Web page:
Ford, Firestone Settle Shinhoster Fatal Accident Case; Terms UndisclosedJan 1, 2002 | www.wsfa.com It took nearly all Tuesday night, but just before Ford, Firestone and Earl Shinhoster's family were to face off in front of a jury, they suddenly settled the case.
The two sides met until nearly midnight when Ruby Shinhoster finally agreed to the money the companies were offering. Her husband, Earl Shinhoster died on I-85 when the Ford Explorer he was riding in blew a tire, rolled over and slammed into a tree.
The family's attorneys said the wreck happened because Firestone's tire was defective and the SUV's design caused it to roll over easily. Ruby Shinhoster left quickly after the settlement was announced, but said she at first wanted the trial to go on so the companies would have to accept blame. Ford and Firestone's attorneys say they regret Shinhosters death but deny their products were to blame and they say the settlement does not indicate any wrongdoing on their part.
Two other victims also settled their cases against the companies, but neither side is allowed to say just how much money will change hands. The lawyers working for the woman hurt in the accident, Samimah Aziz are going out of thier way to make sure people know what they wanted to tell the jury; that Ford and Firestone were covering up defects and have been for some time now.
She can barely walk after two years of surgery and therapy, yet Samimah Aziz has big plans for life after court.
"I plan to write a book about this experience," she said. "It's an American phenomena, this introduction of SUVs and this whole phenomena of trucks and taking the roads with SUV's."
Aziz was thrown from the same Ford Explorer Earl Shinhoster died in and left with fractured hands, feet, and arms and long term disability. That's why she supports an ongoing attack on Ford and Firestone. "There isnt ever enough money to compensate for the loss of life," said Aziz.
The lawyers say there were several things Ford didn't want you or a jury to see, such as videotaped company road tests showing the Explorer's tendency to roll over, even with good tires. Firestone escapes with just slightly less culpability.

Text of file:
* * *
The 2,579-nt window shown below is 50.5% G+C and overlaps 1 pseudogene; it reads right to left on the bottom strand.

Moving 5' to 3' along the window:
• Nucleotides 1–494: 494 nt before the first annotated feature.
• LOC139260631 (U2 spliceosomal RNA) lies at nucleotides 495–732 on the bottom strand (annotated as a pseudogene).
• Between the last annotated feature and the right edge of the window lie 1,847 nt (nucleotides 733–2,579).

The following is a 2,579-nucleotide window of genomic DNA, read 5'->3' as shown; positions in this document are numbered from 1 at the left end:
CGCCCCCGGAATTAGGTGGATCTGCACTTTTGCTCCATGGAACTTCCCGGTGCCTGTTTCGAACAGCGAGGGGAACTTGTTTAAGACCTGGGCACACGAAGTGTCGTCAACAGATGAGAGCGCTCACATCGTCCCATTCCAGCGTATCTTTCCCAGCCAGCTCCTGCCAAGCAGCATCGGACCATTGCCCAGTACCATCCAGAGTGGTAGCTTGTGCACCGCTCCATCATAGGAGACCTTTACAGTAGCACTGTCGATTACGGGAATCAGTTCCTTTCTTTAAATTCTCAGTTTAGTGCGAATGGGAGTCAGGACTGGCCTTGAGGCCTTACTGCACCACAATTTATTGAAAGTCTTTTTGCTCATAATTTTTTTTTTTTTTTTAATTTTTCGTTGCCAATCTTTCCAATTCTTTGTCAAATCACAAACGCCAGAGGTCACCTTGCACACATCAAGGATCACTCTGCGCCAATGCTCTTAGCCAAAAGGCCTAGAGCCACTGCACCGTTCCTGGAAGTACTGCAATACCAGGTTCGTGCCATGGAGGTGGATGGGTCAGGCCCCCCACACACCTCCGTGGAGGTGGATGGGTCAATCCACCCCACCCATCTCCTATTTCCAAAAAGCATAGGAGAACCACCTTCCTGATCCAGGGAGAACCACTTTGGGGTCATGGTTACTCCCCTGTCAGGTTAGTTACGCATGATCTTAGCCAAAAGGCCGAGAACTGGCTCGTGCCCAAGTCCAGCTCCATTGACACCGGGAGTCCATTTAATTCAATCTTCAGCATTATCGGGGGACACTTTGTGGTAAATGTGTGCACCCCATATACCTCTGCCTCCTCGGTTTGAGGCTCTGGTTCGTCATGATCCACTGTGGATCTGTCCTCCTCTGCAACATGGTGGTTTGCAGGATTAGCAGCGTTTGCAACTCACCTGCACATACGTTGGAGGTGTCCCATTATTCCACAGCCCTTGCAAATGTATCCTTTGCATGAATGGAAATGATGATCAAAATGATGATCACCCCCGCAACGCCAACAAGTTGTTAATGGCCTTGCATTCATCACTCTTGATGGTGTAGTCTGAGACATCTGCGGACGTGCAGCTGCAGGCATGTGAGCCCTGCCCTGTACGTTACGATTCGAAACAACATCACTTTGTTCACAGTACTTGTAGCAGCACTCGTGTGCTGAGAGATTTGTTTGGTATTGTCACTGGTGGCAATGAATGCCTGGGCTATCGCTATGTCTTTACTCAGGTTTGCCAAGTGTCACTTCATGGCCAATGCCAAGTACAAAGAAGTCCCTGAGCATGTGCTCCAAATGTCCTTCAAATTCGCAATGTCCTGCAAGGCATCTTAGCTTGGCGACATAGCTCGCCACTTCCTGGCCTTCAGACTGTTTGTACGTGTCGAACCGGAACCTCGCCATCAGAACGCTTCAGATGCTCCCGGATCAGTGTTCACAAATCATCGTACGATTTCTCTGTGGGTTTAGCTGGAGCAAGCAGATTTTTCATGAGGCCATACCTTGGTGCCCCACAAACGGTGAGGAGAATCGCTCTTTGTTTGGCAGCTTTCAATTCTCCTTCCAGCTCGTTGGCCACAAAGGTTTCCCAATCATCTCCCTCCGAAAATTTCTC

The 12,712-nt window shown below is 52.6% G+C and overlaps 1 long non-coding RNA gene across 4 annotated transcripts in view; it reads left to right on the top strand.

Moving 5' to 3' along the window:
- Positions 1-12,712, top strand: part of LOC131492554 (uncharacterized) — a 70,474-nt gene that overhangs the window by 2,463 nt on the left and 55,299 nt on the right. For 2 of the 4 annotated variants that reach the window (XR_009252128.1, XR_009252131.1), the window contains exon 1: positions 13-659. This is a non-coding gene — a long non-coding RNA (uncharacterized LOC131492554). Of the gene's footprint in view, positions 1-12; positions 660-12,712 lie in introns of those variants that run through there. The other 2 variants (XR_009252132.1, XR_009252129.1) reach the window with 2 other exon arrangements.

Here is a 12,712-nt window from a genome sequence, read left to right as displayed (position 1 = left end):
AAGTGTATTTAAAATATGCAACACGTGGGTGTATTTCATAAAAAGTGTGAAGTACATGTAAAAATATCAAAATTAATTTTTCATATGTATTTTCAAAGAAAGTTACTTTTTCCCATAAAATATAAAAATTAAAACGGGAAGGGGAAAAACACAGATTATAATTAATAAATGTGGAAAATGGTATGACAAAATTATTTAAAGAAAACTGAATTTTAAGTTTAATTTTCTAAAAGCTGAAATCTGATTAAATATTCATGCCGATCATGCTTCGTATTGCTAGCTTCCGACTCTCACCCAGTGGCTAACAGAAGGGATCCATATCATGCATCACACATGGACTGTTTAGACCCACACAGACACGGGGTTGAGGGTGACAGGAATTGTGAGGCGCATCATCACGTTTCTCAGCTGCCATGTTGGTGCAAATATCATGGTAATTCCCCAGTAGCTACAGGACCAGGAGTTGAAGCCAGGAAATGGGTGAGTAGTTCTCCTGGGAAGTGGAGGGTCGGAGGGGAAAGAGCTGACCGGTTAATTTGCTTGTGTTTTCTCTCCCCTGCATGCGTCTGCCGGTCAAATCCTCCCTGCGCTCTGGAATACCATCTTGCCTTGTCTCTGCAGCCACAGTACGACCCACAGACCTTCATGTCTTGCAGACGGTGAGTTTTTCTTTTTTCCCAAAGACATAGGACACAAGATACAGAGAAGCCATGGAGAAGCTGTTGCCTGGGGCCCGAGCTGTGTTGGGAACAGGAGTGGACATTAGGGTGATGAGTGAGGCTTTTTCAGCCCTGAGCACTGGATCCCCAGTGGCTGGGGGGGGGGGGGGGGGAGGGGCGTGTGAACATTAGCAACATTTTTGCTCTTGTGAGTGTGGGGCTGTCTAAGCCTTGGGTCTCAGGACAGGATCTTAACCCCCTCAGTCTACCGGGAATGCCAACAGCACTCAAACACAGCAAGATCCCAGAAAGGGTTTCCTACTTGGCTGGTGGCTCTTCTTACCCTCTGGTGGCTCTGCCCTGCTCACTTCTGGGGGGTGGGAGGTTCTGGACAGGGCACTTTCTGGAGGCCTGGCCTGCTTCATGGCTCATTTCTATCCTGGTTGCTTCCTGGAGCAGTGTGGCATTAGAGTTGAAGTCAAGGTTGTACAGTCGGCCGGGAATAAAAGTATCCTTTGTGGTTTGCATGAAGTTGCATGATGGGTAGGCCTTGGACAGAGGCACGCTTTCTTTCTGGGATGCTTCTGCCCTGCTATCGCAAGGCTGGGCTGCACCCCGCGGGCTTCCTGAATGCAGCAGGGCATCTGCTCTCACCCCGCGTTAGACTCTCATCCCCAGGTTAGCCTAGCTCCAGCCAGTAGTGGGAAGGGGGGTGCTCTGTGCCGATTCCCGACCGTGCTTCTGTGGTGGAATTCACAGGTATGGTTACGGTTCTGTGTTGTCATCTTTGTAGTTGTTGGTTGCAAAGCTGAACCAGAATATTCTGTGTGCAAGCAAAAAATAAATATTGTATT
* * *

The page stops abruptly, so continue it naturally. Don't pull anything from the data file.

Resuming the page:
Aziz' Lawyer William Gill says the tiremaker covered up potentially life threatening defects. "Firestone had known for many years that it had a problem with many of its tires," he said.
Firestone Spokesman Dan MacDonald says neither company accepted guilt as part of the settlement. "We're just pleased we were able to get this thing resolved without having to go through a long trial," he said.
But Aziz and her lawyers say that admission isn't necessary. The court of public opinion and common sense will be enough.
"We don't have to say blame," Aziz explained. "I was in a Ford Explorer with Firestone tires and this is the result."
Aziz plans to start driving again now that the case is over. She says one thing is certain. When she buys a new car, it won't be an SUV.
We were unable to speak with Ford's representatives in the case, but they had repeatedly denied any responsibility for the accident. Firestone stuck to its claim that the tire that caused the rollover was seven years old, used, reclaimed from the dump and improperly resold to the man who owned the Ford Explorer.
There is some speculation tonight about the final amount of money given to the families. One attorney in Tuskeegee says it is a record amount for a personal injury case in Alabama. Neither side will confirm that.